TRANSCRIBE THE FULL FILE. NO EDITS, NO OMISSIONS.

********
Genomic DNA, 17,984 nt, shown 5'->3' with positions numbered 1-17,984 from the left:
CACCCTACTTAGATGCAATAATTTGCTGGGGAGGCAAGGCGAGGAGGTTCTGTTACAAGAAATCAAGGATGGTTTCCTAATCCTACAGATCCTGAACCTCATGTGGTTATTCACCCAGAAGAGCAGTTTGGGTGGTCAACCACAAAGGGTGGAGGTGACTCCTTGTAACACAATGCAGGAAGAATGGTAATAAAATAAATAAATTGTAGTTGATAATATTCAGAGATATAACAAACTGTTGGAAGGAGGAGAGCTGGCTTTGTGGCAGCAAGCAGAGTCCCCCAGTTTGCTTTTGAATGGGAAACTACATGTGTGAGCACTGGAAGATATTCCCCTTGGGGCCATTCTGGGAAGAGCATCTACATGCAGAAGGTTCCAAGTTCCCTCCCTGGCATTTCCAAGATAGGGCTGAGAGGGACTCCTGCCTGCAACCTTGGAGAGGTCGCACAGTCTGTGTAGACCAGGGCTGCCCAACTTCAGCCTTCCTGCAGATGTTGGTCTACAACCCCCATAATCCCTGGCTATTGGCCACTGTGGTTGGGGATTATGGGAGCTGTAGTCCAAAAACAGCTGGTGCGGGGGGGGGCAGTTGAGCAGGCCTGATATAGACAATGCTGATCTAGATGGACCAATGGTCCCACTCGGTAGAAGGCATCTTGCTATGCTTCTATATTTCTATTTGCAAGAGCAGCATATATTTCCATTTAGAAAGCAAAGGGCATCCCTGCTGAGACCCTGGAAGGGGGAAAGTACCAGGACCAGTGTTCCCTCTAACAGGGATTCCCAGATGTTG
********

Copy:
Genomic DNA, 17,984 nt, shown 5'->3' with positions numbered 1-17,984 from the left:
CACCCTACTTAGATGCAATAATTTGCTGGGGAGGCAAGGCGAGGAGGTTCTGTTACAAGAAATCAAGGATGGTTTCCTAATCCTACAGATCCTGAACCTCATGTGGTTATTCACCCAGAAGAGCAGTTTGGGTGGTCAACCACAAAGGGTGGAGGTGACTCCTTGTAACACAATGCAGGAAGAATGGTAATAAAATAAATAAATTGTAGTTGATAATATTCAGAGATATAACAAACTGTTGGAAGGAGGAGAGCTGGCTTTGTGGCAGCAAGCAGAGTCCCCCAGTTTGCTTTTGAATGGGAAACTACATGTGTGAGCACTGGAAGATATTCCCCTTGGGGCCATTCTGGGAAGAGCATCTACATGCAGAAGGTTCCAAGTTCCCTCCCTGGCATTTCCAAGATAGGGCTGAGAGGGACTCCTGCCTGCAACCTTGGAGAGGTCGCACAGTCTGTGTAGACCAGGGCTGCCCAACTTCAGCCTTCCTGCAGATGTTGGTCTACAACCCCCATAATCCCTGGCTATTGGCCACTGTGGTTGGGGATTATGGGAGCTGTAGTCCAAAAACAGCTGGTGCGGGGGGGGGCAGTTGAGCAGGCCTGATATAGACAATGCTGATCTAGATGGACCAATGGTCCCACTCGGTAGAAGGCATCTTGCTATGCTTCTATATTTCTATTTGCAAGAGCAGCATATATTTCCATTTAGAAAGCAAAGGGCATCCCTGCTGAGACCCTGGAAGGGGGAAAGTACCAGGACCAGTGTTCCCTCTAACAGGGATTCCCAGATGTTG